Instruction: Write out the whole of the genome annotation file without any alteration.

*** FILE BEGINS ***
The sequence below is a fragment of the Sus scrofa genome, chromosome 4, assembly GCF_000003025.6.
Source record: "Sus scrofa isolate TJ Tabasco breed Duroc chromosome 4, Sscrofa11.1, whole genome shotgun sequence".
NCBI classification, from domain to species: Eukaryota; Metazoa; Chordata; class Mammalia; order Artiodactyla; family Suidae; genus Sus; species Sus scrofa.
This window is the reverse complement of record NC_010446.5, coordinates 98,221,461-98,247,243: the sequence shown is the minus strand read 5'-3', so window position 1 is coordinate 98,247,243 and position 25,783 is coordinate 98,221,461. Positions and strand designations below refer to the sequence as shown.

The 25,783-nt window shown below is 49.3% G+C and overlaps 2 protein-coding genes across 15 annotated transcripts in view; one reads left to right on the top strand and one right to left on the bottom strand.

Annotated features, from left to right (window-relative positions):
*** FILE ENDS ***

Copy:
The sequence below is a fragment of the Sus scrofa genome, chromosome 4, assembly GCF_000003025.6.
Source record: "Sus scrofa isolate TJ Tabasco breed Duroc chromosome 4, Sscrofa11.1, whole genome shotgun sequence".
NCBI classification, from domain to species: Eukaryota; Metazoa; Chordata; class Mammalia; order Artiodactyla; family Suidae; genus Sus; species Sus scrofa.
This window is the reverse complement of record NC_010446.5, coordinates 98,221,461-98,247,243: the sequence shown is the minus strand read 5'-3', so window position 1 is coordinate 98,247,243 and position 25,783 is coordinate 98,221,461. Positions and strand designations below refer to the sequence as shown.

The 25,783-nt window shown below is 49.3% G+C and overlaps 2 protein-coding genes across 15 annotated transcripts in view; one reads left to right on the top strand and one right to left on the bottom strand.

Annotated features, from left to right (window-relative positions):